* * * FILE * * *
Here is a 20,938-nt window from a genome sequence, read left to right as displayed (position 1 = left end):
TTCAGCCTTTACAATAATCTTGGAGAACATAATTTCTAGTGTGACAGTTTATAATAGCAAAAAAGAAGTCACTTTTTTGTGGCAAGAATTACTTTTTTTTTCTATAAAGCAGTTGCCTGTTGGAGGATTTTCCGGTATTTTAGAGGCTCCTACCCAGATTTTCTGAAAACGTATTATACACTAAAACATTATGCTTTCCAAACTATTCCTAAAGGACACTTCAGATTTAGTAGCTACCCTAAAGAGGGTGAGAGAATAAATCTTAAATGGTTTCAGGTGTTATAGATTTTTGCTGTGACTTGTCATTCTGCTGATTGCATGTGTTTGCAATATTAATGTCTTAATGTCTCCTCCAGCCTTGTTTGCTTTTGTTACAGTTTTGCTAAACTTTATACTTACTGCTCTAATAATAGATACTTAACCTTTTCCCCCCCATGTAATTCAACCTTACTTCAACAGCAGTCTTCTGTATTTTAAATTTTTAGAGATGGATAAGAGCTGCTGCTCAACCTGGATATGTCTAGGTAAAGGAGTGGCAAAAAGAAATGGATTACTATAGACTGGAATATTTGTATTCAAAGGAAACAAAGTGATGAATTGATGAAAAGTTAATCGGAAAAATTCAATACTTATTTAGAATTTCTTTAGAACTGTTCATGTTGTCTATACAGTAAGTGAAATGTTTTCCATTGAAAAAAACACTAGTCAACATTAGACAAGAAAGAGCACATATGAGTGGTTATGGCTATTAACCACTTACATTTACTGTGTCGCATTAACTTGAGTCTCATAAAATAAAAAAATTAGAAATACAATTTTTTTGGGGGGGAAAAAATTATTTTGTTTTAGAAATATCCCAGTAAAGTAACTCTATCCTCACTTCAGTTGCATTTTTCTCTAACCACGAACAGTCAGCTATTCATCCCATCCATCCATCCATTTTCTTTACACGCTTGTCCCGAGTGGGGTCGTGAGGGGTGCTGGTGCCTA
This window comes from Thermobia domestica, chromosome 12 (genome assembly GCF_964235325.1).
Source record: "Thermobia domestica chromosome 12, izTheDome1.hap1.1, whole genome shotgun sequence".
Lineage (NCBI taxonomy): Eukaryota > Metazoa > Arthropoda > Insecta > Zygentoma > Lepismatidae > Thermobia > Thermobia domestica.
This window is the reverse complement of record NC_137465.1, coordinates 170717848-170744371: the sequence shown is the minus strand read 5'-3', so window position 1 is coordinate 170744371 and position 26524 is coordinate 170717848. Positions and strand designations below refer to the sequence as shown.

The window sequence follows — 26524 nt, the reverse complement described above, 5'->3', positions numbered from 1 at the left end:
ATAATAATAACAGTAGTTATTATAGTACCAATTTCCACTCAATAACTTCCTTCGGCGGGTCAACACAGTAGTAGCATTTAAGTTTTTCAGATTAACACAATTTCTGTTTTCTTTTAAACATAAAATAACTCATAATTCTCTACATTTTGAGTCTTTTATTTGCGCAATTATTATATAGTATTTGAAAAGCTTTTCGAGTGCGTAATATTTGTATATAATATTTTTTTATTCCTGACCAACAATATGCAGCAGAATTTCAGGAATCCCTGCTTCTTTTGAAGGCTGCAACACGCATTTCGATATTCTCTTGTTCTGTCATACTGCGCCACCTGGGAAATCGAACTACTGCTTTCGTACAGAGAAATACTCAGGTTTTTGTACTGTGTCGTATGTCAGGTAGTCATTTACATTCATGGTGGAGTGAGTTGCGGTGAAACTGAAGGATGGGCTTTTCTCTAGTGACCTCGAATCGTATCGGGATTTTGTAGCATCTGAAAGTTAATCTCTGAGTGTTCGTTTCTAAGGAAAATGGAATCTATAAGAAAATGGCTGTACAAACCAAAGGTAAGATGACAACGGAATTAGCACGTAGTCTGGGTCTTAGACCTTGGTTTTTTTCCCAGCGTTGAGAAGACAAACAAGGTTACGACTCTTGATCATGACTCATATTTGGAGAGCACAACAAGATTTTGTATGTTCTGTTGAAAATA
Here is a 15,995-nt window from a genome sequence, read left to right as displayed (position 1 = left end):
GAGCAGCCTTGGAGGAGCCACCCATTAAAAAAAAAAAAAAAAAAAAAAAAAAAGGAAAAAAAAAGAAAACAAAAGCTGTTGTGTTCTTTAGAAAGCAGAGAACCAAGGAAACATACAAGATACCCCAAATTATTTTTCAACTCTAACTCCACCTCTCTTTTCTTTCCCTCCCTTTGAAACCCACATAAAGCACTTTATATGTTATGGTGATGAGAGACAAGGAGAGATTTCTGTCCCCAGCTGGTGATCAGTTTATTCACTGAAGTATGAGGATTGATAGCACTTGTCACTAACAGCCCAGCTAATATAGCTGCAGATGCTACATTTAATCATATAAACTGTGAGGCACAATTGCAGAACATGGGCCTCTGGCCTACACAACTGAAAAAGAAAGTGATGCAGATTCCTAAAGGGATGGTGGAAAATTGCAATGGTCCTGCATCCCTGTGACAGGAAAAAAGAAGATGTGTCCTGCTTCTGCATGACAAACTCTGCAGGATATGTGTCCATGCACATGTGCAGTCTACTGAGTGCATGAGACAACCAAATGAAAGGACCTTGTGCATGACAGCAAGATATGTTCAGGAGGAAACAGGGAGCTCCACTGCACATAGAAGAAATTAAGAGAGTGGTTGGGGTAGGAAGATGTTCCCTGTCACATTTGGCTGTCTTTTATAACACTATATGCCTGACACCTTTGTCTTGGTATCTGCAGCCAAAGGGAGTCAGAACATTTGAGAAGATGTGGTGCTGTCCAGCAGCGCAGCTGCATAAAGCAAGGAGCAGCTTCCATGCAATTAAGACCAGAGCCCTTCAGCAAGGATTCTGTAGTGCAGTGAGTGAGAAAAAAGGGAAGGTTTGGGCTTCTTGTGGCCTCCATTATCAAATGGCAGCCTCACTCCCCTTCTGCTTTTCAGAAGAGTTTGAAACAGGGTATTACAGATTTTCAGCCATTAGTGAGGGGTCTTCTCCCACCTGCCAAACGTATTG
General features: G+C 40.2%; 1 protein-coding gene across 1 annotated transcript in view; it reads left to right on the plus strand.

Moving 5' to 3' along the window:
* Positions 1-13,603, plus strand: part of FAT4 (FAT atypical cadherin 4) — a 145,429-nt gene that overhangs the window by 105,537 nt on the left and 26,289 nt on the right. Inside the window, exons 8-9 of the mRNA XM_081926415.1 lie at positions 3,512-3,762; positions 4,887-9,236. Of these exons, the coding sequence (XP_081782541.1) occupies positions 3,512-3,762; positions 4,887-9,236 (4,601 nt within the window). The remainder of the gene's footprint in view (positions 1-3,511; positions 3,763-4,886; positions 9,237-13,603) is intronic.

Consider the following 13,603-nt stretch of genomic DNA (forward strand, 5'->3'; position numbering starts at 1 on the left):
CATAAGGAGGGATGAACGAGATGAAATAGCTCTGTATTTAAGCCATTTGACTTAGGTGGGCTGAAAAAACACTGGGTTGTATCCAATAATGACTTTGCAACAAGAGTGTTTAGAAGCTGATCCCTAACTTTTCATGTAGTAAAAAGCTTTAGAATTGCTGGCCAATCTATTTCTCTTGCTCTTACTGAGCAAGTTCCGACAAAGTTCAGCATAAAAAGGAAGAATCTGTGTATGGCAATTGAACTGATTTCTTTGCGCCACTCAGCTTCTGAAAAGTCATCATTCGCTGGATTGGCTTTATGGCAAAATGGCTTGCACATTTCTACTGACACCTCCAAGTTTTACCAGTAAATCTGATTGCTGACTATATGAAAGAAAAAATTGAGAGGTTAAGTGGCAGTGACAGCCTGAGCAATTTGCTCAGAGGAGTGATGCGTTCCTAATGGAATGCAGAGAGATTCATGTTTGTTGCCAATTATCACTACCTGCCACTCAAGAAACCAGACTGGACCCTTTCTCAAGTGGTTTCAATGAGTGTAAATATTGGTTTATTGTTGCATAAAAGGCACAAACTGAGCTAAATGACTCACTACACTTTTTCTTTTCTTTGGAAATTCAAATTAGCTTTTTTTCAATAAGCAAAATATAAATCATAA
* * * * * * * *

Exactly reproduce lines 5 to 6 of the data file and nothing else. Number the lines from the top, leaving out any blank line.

Lineage (NCBI taxonomy): Eukaryota > Metazoa > Arthropoda > Insecta > Zygentoma > Lepismatidae > Thermobia > Thermobia domestica.
This window is the reverse complement of record NC_137465.1, coordinates 170717848-170744371: the sequence shown is the minus strand read 5'-3', so window position 1 is coordinate 170744371 and position 26524 is coordinate 170717848. Positions and strand designations below refer to the sequence as shown.